The SCJD does not make you choose between RMI and NIO, as I think you suggest. The choice is between RMI and net sockets.
There are a few reasons that it makes sense to read the entire SCJD db file into a byte buffer given the character encoding--_if_ the test taker is implementing the database in a way that calls for reading in all the records. Many people don't do that, and do quite well on the exam.
I think NIO is fast and reliable. If people are interested working with areas of Java technology that might be new to them, then the SCJD offers an excellent opporunity to do that. Maybe people don't have occasion to learn NIO at their jobs; they can do so here. I think this sort of use of the cert exams is better than just getting through the thing as quickly as possible just to get the paper.
So I have a couple of questions.
What's the part where NIO is "flakey"?
How is it "clever" to use a standard Java library in the exact way it is intended to be used, to do something standard like reading bytes from a file?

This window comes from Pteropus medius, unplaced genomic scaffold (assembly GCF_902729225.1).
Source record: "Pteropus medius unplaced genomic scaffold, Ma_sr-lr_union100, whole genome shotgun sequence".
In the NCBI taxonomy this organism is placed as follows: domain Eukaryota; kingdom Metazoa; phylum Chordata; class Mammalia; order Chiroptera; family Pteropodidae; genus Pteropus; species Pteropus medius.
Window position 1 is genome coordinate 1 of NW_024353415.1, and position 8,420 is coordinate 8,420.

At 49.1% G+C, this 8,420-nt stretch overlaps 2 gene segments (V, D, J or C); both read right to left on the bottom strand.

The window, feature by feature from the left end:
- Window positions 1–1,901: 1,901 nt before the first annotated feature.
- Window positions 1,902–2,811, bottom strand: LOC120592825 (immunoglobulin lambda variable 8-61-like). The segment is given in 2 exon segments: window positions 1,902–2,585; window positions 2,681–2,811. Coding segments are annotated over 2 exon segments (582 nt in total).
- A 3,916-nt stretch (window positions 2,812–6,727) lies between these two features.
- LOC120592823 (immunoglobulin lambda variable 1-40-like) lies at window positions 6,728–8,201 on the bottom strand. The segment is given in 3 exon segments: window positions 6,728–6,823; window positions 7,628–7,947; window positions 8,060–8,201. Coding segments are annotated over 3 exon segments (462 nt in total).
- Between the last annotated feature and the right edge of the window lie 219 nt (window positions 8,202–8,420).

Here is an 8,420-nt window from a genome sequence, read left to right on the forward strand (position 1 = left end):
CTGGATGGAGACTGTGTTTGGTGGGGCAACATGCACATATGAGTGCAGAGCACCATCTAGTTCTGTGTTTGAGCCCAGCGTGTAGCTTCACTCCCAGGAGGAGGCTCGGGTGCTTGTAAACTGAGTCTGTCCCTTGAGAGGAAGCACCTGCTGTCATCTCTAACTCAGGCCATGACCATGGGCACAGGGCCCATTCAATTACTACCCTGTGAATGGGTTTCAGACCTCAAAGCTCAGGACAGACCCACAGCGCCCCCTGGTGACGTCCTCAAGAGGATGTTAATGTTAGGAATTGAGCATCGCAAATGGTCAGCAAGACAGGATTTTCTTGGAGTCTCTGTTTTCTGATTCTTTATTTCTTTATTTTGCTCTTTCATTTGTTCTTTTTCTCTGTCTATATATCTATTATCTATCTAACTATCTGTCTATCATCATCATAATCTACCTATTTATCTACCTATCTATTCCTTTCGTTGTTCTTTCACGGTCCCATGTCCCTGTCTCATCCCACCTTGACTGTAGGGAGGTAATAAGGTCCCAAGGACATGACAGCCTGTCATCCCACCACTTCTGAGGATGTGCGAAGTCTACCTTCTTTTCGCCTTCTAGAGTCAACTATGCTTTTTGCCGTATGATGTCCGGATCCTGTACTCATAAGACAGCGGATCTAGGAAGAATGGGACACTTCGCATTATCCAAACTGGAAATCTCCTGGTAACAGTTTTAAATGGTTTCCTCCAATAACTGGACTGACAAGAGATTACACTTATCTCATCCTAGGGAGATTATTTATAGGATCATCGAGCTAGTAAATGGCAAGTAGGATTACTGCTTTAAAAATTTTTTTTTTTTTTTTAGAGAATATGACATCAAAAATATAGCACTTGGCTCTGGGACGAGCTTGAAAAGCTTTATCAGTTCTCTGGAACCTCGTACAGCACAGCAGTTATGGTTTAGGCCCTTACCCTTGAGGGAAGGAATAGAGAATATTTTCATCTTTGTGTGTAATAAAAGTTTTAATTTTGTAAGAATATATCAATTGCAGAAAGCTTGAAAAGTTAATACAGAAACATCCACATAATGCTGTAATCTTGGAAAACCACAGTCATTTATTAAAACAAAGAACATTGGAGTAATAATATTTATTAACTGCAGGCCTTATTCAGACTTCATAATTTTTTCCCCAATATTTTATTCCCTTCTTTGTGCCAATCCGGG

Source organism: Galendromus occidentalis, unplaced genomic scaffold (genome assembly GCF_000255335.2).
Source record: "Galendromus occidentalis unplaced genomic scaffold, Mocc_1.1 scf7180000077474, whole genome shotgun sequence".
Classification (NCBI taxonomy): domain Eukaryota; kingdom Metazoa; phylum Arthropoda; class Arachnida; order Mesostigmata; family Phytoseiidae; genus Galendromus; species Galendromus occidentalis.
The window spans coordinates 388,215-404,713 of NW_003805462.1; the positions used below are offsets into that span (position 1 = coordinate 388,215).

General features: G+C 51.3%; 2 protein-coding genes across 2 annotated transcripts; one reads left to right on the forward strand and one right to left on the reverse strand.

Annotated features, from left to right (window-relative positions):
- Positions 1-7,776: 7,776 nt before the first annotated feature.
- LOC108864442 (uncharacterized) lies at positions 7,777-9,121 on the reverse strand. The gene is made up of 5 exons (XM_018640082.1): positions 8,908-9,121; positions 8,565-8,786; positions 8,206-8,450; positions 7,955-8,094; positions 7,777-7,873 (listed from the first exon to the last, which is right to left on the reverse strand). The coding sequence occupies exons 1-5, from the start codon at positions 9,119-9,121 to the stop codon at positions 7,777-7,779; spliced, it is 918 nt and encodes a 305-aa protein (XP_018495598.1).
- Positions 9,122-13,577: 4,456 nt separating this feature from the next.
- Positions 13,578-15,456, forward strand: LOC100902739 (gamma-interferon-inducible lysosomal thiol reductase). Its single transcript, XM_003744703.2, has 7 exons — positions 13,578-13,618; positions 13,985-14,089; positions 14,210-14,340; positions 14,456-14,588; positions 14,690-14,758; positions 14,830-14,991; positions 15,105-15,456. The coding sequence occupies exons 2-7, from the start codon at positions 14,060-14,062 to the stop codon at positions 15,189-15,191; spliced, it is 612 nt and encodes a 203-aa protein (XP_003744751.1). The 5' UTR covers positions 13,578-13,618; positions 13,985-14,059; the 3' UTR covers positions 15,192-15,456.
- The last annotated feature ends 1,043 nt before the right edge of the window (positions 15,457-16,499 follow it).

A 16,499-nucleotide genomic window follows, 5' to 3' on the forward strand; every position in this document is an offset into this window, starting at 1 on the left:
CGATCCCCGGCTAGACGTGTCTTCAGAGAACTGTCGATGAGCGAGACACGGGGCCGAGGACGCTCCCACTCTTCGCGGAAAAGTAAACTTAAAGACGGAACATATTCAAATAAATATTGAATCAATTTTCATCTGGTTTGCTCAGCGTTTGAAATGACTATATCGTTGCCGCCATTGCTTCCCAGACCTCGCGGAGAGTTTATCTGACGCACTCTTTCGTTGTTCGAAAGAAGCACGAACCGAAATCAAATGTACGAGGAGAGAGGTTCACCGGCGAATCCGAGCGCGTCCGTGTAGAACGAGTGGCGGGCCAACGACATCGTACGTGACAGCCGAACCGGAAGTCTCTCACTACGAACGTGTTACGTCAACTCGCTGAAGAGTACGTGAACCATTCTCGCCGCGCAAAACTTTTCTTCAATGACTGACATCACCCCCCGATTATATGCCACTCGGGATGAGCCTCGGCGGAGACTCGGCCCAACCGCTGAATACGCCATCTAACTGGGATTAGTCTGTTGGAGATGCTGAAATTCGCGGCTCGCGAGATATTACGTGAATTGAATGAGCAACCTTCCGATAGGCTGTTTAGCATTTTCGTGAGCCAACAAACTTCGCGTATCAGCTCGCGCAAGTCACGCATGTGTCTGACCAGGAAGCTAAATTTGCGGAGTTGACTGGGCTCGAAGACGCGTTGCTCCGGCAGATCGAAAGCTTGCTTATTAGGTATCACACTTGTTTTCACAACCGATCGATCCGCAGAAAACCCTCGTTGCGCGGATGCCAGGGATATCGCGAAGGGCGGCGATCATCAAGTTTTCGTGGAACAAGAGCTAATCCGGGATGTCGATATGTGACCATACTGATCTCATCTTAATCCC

I believe the SCJD project is not marked on the basis of cleverness, but rather on straight forward understandable maintainable results.
That is true. However, I fail to see what is not maintainable or understandable about using a standard library in a standard way.
NIO was included, as you know, in SDK 1.4.0, which was released 2 years ago. Since you "have used it a great deal for a long time", how exactly is NIO "bleeding edge stuff"?
I am just asking, because that is a fairly common question in this forum it seems ("Can I use NIO?", "Is it a good idea?", etc.). It is good for test takers have an understanding of the advantages and disadvantages of why/how/when to employ something.
Perhaps you have more specific reasons why test takers should avoid it?